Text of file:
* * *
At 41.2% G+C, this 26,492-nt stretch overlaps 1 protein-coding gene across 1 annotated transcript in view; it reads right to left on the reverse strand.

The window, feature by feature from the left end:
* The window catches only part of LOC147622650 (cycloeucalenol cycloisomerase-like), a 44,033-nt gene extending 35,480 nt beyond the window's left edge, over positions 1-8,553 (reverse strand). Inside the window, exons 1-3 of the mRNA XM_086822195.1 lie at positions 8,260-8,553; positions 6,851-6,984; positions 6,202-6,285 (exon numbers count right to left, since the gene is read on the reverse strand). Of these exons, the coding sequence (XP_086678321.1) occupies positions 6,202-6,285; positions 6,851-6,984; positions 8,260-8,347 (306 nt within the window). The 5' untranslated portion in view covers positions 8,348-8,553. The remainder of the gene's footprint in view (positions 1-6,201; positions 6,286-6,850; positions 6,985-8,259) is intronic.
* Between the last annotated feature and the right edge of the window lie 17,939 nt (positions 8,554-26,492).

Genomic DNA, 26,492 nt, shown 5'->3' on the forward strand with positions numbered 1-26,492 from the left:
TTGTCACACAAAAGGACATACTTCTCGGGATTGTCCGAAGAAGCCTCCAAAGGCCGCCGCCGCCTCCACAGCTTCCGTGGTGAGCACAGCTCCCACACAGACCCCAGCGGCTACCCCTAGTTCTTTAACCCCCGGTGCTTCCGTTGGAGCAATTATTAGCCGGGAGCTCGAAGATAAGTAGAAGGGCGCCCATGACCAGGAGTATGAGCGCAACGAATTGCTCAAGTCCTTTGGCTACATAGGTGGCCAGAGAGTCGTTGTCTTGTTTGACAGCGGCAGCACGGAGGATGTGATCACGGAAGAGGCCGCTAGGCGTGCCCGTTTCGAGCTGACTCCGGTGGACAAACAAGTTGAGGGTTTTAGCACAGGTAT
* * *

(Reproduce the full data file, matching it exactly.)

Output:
At 41.2% G+C, this 26,492-nt stretch overlaps 1 protein-coding gene across 1 annotated transcript in view; it reads right to left on the reverse strand.

The window, feature by feature from the left end:
* The window catches only part of LOC147622650 (cycloeucalenol cycloisomerase-like), a 44,033-nt gene extending 35,480 nt beyond the window's left edge, over positions 1-8,553 (reverse strand). Inside the window, exons 1-3 of the mRNA XM_086822195.1 lie at positions 8,260-8,553; positions 6,851-6,984; positions 6,202-6,285 (exon numbers count right to left, since the gene is read on the reverse strand). Of these exons, the coding sequence (XP_086678321.1) occupies positions 6,202-6,285; positions 6,851-6,984; positions 8,260-8,347 (306 nt within the window). The 5' untranslated portion in view covers positions 8,348-8,553. The remainder of the gene's footprint in view (positions 1-6,201; positions 6,286-6,850; positions 6,985-8,259) is intronic.
* Between the last annotated feature and the right edge of the window lie 17,939 nt (positions 8,554-26,492).

Genomic DNA, 26,492 nt, shown 5'->3' on the forward strand with positions numbered 1-26,492 from the left:
TTGTCACACAAAAGGACATACTTCTCGGGATTGTCCGAAGAAGCCTCCAAAGGCCGCCGCCGCCTCCACAGCTTCCGTGGTGAGCACAGCTCCCACACAGACCCCAGCGGCTACCCCTAGTTCTTTAACCCCCGGTGCTTCCGTTGGAGCAATTATTAGCCGGGAGCTCGAAGATAAGTAGAAGGGCGCCCATGACCAGGAGTATGAGCGCAACGAATTGCTCAAGTCCTTTGGCTACATAGGTGGCCAGAGAGTCGTTGTCTTGTTTGACAGCGGCAGCACGGAGGATGTGATCACGGAAGAGGCCGCTAGGCGTGCCCGTTTCGAGCTGACTCCGGTGGACAAACAAGTTGAGGGTTTTAGCACAGGTAT